If you've been following Hurricane Matthew in the news, you likely ran across reports about lightning sprites. Pictures show red streaks of light above the storm clouds of Matthew, a stunning sight. But lightning as we typically think of it comes down from clouds and is white, so what's the deal with these lightning sprites?

Lightning sprites occur as rare, super-strong, positively-charged lightning hits the ground. (Most lightning that hits the ground is negatively charged.) The cloud-to-ground lightning is so powerful that it breaks apart molecules in the atmosphere into ions, and the result is a collection of lightning sprites. The sprites' red color is likely the result of these ions colliding with molecules in the atmosphere, in much the same way solar particles and the atmosphere interact to create the northern and southern lights.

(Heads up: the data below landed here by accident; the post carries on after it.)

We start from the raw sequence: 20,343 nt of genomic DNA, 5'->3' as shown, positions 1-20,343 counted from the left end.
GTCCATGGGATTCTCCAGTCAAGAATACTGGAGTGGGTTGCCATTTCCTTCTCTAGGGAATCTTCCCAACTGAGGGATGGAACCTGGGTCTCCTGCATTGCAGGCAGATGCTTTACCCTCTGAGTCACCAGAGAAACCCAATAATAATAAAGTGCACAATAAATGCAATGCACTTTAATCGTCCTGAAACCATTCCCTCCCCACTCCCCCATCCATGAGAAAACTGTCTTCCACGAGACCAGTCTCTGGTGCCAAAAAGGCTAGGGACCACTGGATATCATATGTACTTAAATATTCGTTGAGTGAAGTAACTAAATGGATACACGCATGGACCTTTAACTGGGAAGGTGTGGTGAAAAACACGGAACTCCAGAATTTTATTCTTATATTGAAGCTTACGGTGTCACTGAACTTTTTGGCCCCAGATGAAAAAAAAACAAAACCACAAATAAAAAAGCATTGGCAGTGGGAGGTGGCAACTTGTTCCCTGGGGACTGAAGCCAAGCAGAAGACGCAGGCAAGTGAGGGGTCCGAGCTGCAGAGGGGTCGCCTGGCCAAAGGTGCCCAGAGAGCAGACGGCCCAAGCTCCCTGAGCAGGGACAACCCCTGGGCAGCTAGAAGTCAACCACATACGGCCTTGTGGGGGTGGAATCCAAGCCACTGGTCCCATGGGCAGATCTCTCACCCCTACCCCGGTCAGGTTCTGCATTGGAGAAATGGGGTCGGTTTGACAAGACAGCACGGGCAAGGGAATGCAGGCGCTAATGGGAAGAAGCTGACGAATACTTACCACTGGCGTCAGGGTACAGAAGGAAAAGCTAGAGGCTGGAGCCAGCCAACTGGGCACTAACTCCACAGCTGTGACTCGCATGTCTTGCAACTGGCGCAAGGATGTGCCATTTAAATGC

What are lightning sprites?
As Hurricane Matthew approached land, red sparks flashed in the sky. What causes these lightning sprites?